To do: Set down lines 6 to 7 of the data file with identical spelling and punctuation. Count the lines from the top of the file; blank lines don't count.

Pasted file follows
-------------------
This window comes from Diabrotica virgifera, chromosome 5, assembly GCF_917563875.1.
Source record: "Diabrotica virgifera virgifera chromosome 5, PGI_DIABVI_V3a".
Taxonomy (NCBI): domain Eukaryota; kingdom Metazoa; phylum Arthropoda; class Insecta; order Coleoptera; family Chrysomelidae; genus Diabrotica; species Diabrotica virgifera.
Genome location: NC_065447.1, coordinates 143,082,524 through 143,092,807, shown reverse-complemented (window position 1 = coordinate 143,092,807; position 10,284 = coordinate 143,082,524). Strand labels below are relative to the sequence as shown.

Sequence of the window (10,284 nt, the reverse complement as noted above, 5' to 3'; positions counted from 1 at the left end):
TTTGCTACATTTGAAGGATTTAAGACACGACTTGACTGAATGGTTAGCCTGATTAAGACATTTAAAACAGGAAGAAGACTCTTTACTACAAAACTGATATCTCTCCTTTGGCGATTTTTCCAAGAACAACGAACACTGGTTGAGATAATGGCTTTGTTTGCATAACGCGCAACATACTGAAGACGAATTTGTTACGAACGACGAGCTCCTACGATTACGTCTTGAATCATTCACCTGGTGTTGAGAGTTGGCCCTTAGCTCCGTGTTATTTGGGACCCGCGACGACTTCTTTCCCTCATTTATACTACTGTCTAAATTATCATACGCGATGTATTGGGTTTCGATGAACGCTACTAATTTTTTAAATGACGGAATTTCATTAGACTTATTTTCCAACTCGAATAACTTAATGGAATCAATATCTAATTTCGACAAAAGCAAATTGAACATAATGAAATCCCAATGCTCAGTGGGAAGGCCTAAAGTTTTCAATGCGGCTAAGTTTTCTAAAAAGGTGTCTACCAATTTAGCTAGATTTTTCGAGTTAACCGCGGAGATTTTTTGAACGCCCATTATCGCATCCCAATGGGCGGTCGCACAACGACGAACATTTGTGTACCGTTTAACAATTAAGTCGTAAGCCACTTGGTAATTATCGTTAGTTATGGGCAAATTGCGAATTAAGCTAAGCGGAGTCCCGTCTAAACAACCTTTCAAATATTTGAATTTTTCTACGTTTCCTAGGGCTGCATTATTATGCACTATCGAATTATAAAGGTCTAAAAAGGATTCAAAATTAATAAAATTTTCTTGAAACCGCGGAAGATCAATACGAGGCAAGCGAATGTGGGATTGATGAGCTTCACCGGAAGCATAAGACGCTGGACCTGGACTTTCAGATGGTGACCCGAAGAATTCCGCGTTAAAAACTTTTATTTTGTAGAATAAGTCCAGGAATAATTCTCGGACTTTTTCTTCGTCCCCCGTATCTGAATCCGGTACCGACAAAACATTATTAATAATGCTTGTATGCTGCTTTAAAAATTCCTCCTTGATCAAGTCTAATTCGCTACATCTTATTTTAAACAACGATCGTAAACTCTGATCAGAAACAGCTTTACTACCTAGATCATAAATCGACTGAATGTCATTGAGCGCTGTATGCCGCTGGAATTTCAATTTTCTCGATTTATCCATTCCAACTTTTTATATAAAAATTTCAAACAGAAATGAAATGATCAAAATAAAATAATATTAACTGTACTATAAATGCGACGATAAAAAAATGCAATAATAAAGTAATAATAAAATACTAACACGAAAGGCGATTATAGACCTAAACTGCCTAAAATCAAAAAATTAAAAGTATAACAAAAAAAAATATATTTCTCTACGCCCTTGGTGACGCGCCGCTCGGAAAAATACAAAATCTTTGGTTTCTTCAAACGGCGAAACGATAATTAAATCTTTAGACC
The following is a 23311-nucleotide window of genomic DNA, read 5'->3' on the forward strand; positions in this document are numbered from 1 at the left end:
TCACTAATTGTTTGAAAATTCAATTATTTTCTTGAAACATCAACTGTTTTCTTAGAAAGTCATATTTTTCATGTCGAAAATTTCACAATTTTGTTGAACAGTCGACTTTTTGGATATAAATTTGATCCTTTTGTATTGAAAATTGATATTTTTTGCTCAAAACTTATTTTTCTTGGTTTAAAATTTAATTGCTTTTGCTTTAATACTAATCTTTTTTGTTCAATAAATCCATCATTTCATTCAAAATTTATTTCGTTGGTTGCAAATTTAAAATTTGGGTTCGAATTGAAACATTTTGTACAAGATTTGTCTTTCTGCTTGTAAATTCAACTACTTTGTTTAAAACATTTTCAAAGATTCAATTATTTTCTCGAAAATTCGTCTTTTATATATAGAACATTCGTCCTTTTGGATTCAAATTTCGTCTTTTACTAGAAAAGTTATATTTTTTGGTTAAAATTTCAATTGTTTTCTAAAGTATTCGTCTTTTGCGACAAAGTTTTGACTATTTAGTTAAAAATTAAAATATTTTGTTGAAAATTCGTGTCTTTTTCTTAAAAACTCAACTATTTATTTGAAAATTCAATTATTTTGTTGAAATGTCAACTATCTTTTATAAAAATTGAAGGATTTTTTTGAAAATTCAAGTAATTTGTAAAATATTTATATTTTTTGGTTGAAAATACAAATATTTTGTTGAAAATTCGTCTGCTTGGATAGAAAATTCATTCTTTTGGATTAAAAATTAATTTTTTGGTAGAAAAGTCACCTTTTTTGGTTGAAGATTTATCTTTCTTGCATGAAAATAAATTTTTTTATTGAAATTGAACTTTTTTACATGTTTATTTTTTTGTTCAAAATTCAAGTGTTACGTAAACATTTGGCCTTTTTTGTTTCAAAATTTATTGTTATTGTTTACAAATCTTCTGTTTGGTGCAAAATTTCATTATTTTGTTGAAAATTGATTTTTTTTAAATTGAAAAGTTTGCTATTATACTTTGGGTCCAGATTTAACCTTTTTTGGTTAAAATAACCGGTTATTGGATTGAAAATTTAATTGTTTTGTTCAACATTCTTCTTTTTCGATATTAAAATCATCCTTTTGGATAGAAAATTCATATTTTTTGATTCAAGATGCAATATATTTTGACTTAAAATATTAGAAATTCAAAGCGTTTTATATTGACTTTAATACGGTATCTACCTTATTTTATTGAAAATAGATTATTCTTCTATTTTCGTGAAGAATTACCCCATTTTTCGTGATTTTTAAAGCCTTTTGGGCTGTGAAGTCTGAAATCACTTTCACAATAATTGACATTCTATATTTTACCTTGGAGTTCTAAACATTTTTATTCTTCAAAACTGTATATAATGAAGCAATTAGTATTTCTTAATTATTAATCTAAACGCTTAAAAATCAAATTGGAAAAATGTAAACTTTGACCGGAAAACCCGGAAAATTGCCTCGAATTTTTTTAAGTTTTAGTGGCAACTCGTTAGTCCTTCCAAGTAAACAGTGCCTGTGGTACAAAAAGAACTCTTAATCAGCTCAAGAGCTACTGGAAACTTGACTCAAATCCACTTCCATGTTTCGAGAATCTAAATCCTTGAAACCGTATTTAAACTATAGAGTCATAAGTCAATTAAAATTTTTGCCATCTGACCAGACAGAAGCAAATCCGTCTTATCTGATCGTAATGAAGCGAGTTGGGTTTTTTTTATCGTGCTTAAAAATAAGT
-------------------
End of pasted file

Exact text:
TTTGCTACATTTGAAGGATTTAAGACACGACTTGACTGAATGGTTAGCCTGATTAAGACATTTAAAACAGGAAGAAGACTCTTTACTACAAAACTGATATCTCTCCTTTGGCGATTTTTCCAAGAACAACGAACACTGGTTGAGATAATGGCTTTGTTTGCATAACGCGCAACATACTGAAGACGAATTTGTTACGAACGACGAGCTCCTACGATTACGTCTTGAATCATTCACCTGGTGTTGAGAGTTGGCCCTTAGCTCCGTGTTATTTGGGACCCGCGACGACTTCTTTCCCTCATTTATACTACTGTCTAAATTATCATACGCGATGTATTGGGTTTCGATGAACGCTACTAATTTTTTAAATGACGGAATTTCATTAGACTTATTTTCCAACTCGAATAACTTAATGGAATCAATATCTAATTTCGACAAAAGCAAATTGAACATAATGAAATCCCAATGCTCAGTGGGAAGGCCTAAAGTTTTCAATGCGGCTAAGTTTTCTAAAAAGGTGTCTACCAATTTAGCTAGATTTTTCGAGTTAACCGCGGAGATTTTTTGAACGCCCATTATCGCATCCCAATGGGCGGTCGCACAACGACGAACATTTGTGTACCGTTTAACAATTAAGTCGTAAGCCACTTGGTAATTATCGTTAGTTATGGGCAAATTGCGAATTAAGCTAAGCGGAGTCCCGTCTAAACAACCTTTCAAATATTTGAATTTTTCTACGTTTCCTAGGGCTGCATTATTATGCACTATCGAATTATAAAGGTCTAAAAAGGATTCAAAATTAATAAAATTTTCTTGAAACCGCGGAAGATCAATACGAGGCAAGCGAATGTGGGATTGATGAGCTTCACCGGAAGCATAAGACGCTGGACCTGGACTTTCAGATGGTGACCCGAAGAATTCCGCGTTAAAAACTTTTATTTTGTAGAATAAGTCCAGGAATAATTCTCGGACTTTTTCTTCGTCCCCCGTATCTGAATCCGGTACCGACAAAACATTATTAATAATGCTTGTATGCTGCTTTAAAAATTCCTCCTTGATCAAGTCTAATTCGCTACATCTTATTTTAAACAACGATCGTAAACTCTGATCAGAAACAGCTTTACTACCTAGATCATAAATCGACTGAATGTCATTGAGCGCTGTATGCCGCTGGAATTTCAATTTTCTCGATTTATCCATTCCAACTTTTTATATAAAAATTTCAAACAGAAATGAAATGATCAAAATAAAATAATATTAACTGTACTATAAATGCGACGATAAAAAAATGCAATAATAAAGTAATAATAAAATACTAACACGAAAGGCGATTATAGACCTAAACTGCCTAAAATCAAAAAATTAAAAGTATAACAAAAAAAAATATATTTCTCTACGCCCTTGGTGACGCGCCGCTCGGAAAAATACAAAATCTTTGGTTTCTTCAAACGGCGAAACGATAATTAAATCTTTAGACC
The following is a 23311-nucleotide window of genomic DNA, read 5'->3' on the forward strand; positions in this document are numbered from 1 at the left end: